Deck framing isn't as easy as it may appear. If you're a few inches off and don't notice, it shows up when you place the deck boards. Not to worry. It happens all the time. You can place the deck, check the fit and make some minor adjustments. Nobody will know you tweaked parts to fit.
First Deck Board
If your deck frame is finished and ready for deck boards, start by placing the first board. Chances are that most of the boards will lay square until you get to the outside edge on the opposite side, where the out-of-square framing tapers off at an angle. The angle will likely not show up until you've placed most of the deck boards. That's fine, you can deal with that later. Cut the first deck board to length and place it parallel with the home or building on the deck framing using the desired spacing between the wall and the deck board. Spacers work great for this purpose. Place a few wedges between the wall and deck board and slide the deck board up tight against the wedges.
Check the Ends
Cut a miter or angle on the end on the deck boards if needed. If the ends of the deck are not square, the deck boards may not fit right, or they won't look right. Make a few test cuts, angling the saw slightly to cut a slight angle on the end. Place the board and check the fit. If it's acceptable, lock the blade on the miter saw so you can cut adjoining deck boards at the same angle. Depending on how much the deck is out-of-square, both ends of the deck boards may need to be cut with different miter angles. The boards may have one square end and one angled end. Cut some short deck boards with different angles and use them as test pieces. When the angles are right, mark the blocks for reference.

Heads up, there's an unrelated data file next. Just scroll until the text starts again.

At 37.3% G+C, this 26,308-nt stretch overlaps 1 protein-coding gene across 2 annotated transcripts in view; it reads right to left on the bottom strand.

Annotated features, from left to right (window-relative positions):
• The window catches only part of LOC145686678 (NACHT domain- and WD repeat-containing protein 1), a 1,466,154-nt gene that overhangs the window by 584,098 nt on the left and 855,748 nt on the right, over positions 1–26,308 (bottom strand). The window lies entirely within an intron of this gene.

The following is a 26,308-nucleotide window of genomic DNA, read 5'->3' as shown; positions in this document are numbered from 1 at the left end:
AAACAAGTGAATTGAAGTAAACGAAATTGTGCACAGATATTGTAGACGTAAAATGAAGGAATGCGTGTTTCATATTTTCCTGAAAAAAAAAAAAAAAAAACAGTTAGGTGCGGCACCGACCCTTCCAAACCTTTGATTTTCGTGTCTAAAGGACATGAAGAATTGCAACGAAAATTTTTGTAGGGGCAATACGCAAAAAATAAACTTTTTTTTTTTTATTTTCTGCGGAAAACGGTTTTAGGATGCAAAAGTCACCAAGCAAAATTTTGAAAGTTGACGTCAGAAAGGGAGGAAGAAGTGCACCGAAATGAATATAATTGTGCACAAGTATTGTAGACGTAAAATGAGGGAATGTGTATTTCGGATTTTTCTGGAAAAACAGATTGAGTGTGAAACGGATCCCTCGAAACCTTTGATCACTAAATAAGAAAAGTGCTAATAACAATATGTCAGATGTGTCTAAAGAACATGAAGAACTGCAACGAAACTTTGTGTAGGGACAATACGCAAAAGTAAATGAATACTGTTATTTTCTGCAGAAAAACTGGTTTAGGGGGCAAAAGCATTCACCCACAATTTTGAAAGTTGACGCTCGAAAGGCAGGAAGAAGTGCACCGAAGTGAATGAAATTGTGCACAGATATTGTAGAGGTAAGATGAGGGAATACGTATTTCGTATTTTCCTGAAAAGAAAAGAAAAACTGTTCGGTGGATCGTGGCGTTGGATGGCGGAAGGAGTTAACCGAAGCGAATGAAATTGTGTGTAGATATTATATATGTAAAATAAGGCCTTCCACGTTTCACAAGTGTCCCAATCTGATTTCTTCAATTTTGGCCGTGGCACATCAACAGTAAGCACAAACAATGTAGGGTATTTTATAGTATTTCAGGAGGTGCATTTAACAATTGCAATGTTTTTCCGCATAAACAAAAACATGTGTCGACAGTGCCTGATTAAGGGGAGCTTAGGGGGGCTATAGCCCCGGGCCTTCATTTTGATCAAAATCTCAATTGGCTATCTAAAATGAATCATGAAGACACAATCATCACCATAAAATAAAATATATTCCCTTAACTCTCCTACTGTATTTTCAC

Place adjoining boards side by side across the deck beside the original that you placed parallel with the building. Place one or two screws in each board, just enough to hold them in place. When you get to the last board and it won't fit because the angle is wrong, drive small wedges in appropriate places to widen some of the gaps. The cumulative effect of the wider gaps may be enough so that the outside board fits flush along the edge as though the deck were square. If the wedge method is not enough, place the board on the deck, trace an angled line on it as far as needed to fit the space. Use a bandsaw or circular saw to trim the edge off slightly so that it fits. It's unlikely that the angle will be severe or even enough to notice. If the deck is that far out, consider adjusting the framing or rebuilding the frame.
There might be one other option. Instead of running the boards parallel with the length of the deck, in some special situations you may be able to cut them shorter and run them perpendicular to the length of the deck, provided the boards are adequately supported by the joists and/or structural blocking. This likely means you'll need more blocking and bracing, but it might be worth the effort to compensate for a badly out of square deck. This can actually save you money, because you're using shorter material, and if the deck is out-of-square lengthwise, all you need to do is miter the ends of the short boards or cut them off at slightly different lengths and they will fit.